Gaps And Policy Barriers To Engagement With The HIV Cascade Of Care

Identifying and Plugging the Leaks: Gaps And Policy Barriers To Engagement With The HIV Cascade Of Care

CTAC (Canadian Treatment Action Council), 2018

This project explored what issues impact engagement by people living with HIV with healthcare in Ontario. The goal was to identify policy issues that impact treatment access for people living with HIV, and to identify opportunities to make the healthcare system more accessible.

The HIV Cascade of Care is a useful description of the different steps that a person living with HIV will need to take in order to achieve an undetectable viral load and optimal health outcomes, from infection and diagnosis through to Antiretroviral Therapy (ART) initiation and viral suppression.

We know people drop out of the HIV Cascade of Care – e.g. why those starting treatment don’t stay on it. By seeking out policy barriers and developing solutions we can enable people to live long, healthy, and happy lives.

The project has five recommendations around barriers to engagement in the HIV Cascade of Care.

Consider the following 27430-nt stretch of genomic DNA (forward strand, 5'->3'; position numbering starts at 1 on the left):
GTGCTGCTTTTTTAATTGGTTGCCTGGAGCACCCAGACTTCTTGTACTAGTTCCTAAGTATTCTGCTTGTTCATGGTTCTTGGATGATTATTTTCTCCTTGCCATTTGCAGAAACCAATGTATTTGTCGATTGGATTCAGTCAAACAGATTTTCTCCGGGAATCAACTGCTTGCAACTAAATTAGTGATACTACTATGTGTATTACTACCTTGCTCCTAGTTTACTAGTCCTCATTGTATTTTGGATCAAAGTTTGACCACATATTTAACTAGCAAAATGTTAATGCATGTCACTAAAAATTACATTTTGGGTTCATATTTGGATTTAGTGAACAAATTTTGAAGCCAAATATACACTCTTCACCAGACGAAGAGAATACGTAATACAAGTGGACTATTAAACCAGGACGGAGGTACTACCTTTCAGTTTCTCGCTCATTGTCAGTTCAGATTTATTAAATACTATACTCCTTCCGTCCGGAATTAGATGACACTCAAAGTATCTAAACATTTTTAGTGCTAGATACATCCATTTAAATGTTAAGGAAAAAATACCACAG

Download report here

 

Barriers to HIV testing for people born in Southeast Asia & sub-Saharan Africa

Curtin University,  2017

Over the past decade Australia has seen an increase in HIV notifications among people born in sub-Saharan Africa (SSA) and South East Asia (SEA).

People born in these regions have the highest rates of HIV diagnosis by region of birth and are overrepresented in late or advanced presentations of HIV infection.

Previous research indicates that migrants from SSA and SEA attend health services in Australia regularly, but only 50% have ever tested for HIV.

This report provides a brief overview of the preliminary results from the Barriers to HIV
testing project – a qualitative research project using focus groups and in-depth interviews to explore the barriers and enablers to HIV testing among priority communities born in SSA and SEA, to better understand the factors influencing late
diagnosis.

Exploring psychosocial predictors of STI testing in University students

BMC Public Health, 2018 18:664, Published: 29 May 2018

https://doi.org/10.1186/s12889-018-5587-2

Abstract:

Background

To explore university students’ Sexually Transmitted Infection (STI) testing knowledge, psychosocial and demographic predictors of past STI testing behaviour, intentions to have an STI test, and high risk sexual behaviour, to inform interventions promoting STI testing in this population.

Methods

A cross-sectional, quantitative online survey was conducted in March 2016, recruiting university students from North East Scotland via an all-student email. The anonymous questionnaire assessed student demographics (e.g. sex, ethnicity, age), STI testing behaviours, sexual risk behaviours, knowledge and five psychological constructs thought to be predictive of STI testing from theory and past research: attitudes, perceived susceptibility to STIs, social norms, social fear and self-efficacy.

Results